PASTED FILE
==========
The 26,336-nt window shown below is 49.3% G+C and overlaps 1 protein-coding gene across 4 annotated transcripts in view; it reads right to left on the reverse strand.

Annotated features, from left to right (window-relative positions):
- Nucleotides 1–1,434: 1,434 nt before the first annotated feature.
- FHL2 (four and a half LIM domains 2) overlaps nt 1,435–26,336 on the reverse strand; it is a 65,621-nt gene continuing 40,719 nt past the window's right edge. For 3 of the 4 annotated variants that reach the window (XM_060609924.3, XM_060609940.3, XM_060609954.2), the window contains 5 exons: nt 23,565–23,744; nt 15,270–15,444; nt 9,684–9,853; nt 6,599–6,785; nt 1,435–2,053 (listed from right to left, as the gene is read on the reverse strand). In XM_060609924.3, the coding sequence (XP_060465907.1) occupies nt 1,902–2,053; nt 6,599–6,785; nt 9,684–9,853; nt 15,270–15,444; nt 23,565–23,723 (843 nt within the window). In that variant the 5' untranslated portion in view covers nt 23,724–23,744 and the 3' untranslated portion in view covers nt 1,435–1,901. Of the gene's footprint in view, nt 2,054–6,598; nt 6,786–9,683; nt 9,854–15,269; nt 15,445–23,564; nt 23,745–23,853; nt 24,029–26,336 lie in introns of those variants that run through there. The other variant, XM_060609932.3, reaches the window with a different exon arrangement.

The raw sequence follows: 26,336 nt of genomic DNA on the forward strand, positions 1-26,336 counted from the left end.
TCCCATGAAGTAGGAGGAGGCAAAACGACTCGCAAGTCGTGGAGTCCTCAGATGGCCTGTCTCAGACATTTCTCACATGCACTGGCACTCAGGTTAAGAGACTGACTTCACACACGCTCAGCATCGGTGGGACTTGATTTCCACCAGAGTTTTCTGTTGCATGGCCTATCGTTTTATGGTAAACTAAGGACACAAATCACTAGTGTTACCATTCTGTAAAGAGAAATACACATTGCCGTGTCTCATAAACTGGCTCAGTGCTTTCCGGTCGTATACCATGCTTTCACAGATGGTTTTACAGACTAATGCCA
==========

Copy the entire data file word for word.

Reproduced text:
The 26,336-nt window shown below is 49.3% G+C and overlaps 1 protein-coding gene across 4 annotated transcripts in view; it reads right to left on the reverse strand.

Annotated features, from left to right (window-relative positions):
- Nucleotides 1–1,434: 1,434 nt before the first annotated feature.
- FHL2 (four and a half LIM domains 2) overlaps nt 1,435–26,336 on the reverse strand; it is a 65,621-nt gene continuing 40,719 nt past the window's right edge. For 3 of the 4 annotated variants that reach the window (XM_060609924.3, XM_060609940.3, XM_060609954.2), the window contains 5 exons: nt 23,565–23,744; nt 15,270–15,444; nt 9,684–9,853; nt 6,599–6,785; nt 1,435–2,053 (listed from right to left, as the gene is read on the reverse strand). In XM_060609924.3, the coding sequence (XP_060465907.1) occupies nt 1,902–2,053; nt 6,599–6,785; nt 9,684–9,853; nt 15,270–15,444; nt 23,565–23,723 (843 nt within the window). In that variant the 5' untranslated portion in view covers nt 23,724–23,744 and the 3' untranslated portion in view covers nt 1,435–1,901. Of the gene's footprint in view, nt 2,054–6,598; nt 6,786–9,683; nt 9,854–15,269; nt 15,445–23,564; nt 23,745–23,853; nt 24,029–26,336 lie in introns of those variants that run through there. The other variant, XM_060609932.3, reaches the window with a different exon arrangement.

The raw sequence follows: 26,336 nt of genomic DNA on the forward strand, positions 1-26,336 counted from the left end.
TCCCATGAAGTAGGAGGAGGCAAAACGACTCGCAAGTCGTGGAGTCCTCAGATGGCCTGTCTCAGACATTTCTCACATGCACTGGCACTCAGGTTAAGAGACTGACTTCACACACGCTCAGCATCGGTGGGACTTGATTTCCACCAGAGTTTTCTGTTGCATGGCCTATCGTTTTATGGTAAACTAAGGACACAAATCACTAGTGTTACCATTCTGTAAAGAGAAATACACATTGCCGTGTCTCATAAACTGGCTCAGTGCTTTCCGGTCGTATACCATGCTTTCACAGATGGTTTTACAGACTAATGCCA